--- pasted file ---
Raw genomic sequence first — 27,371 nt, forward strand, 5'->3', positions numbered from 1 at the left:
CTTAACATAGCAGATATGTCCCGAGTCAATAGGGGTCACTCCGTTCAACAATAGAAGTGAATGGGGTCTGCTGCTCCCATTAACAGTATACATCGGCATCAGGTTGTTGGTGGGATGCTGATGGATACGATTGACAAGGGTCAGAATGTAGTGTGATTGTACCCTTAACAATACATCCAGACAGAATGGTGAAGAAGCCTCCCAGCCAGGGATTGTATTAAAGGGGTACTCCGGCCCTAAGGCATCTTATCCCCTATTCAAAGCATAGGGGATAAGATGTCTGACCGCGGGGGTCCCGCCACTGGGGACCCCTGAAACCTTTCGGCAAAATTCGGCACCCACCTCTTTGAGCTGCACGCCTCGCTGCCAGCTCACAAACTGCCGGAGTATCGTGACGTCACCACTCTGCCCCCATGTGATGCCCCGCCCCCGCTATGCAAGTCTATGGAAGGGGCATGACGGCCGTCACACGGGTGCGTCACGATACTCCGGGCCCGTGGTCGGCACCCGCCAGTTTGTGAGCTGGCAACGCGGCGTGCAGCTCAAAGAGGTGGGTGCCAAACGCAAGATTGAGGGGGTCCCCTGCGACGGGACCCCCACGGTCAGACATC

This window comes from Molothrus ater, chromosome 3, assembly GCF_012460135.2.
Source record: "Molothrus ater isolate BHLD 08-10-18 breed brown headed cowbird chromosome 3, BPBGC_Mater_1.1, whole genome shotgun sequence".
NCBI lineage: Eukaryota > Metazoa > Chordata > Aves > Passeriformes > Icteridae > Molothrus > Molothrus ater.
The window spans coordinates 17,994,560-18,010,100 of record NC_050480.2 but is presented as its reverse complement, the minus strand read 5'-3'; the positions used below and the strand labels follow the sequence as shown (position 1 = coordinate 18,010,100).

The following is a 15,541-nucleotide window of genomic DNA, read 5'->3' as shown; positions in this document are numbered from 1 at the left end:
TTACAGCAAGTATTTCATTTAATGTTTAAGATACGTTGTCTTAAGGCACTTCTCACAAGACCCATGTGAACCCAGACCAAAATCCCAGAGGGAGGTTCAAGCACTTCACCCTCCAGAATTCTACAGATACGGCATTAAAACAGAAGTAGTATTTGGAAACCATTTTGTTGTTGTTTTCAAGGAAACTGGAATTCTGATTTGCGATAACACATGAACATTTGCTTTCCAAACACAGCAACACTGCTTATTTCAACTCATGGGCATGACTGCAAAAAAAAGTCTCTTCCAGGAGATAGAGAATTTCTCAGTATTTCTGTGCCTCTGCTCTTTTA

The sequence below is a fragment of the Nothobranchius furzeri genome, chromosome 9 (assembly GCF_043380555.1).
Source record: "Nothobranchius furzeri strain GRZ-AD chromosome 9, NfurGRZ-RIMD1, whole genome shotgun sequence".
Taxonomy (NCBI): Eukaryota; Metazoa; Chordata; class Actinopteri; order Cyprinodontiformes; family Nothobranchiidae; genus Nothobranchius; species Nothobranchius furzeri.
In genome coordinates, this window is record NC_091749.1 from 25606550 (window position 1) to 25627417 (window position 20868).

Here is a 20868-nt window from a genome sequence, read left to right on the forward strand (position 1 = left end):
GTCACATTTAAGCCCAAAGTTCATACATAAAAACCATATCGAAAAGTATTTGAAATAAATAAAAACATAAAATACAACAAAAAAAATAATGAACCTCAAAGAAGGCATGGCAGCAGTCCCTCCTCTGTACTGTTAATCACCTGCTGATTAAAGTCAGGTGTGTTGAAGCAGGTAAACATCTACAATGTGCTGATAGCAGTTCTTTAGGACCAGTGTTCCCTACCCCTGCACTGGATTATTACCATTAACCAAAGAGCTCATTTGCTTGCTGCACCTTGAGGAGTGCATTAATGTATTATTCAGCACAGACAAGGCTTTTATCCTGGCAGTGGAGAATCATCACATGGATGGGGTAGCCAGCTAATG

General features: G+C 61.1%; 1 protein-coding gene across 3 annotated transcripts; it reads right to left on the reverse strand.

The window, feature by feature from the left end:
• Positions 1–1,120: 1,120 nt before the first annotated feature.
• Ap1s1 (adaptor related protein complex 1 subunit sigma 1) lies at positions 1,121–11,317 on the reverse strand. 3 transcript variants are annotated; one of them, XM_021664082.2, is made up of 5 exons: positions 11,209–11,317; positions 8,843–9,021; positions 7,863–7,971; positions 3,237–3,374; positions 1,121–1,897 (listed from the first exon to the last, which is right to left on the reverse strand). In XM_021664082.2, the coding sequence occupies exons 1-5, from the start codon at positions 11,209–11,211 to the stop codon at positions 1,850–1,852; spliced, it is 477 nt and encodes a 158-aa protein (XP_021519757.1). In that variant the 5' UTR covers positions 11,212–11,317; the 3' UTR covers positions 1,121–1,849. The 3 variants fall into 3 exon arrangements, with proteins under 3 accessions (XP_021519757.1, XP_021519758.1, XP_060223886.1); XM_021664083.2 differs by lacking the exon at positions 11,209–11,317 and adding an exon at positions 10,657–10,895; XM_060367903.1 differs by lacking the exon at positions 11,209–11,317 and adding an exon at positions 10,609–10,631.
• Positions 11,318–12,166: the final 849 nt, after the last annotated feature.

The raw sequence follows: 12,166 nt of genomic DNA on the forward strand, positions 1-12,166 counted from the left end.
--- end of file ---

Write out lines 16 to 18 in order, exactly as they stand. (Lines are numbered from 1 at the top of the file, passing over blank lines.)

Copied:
The window, feature by feature from the left end:
• Positions 1–1,120: 1,120 nt before the first annotated feature.
• Ap1s1 (adaptor related protein complex 1 subunit sigma 1) lies at positions 1,121–11,317 on the reverse strand. 3 transcript variants are annotated; one of them, XM_021664082.2, is made up of 5 exons: positions 11,209–11,317; positions 8,843–9,021; positions 7,863–7,971; positions 3,237–3,374; positions 1,121–1,897 (listed from the first exon to the last, which is right to left on the reverse strand). In XM_021664082.2, the coding sequence occupies exons 1-5, from the start codon at positions 11,209–11,211 to the stop codon at positions 1,850–1,852; spliced, it is 477 nt and encodes a 158-aa protein (XP_021519757.1). In that variant the 5' UTR covers positions 11,212–11,317; the 3' UTR covers positions 1,121–1,849. The 3 variants fall into 3 exon arrangements, with proteins under 3 accessions (XP_021519757.1, XP_021519758.1, XP_060223886.1); XM_021664083.2 differs by lacking the exon at positions 11,209–11,317 and adding an exon at positions 10,657–10,895; XM_060367903.1 differs by lacking the exon at positions 11,209–11,317 and adding an exon at positions 10,609–10,631.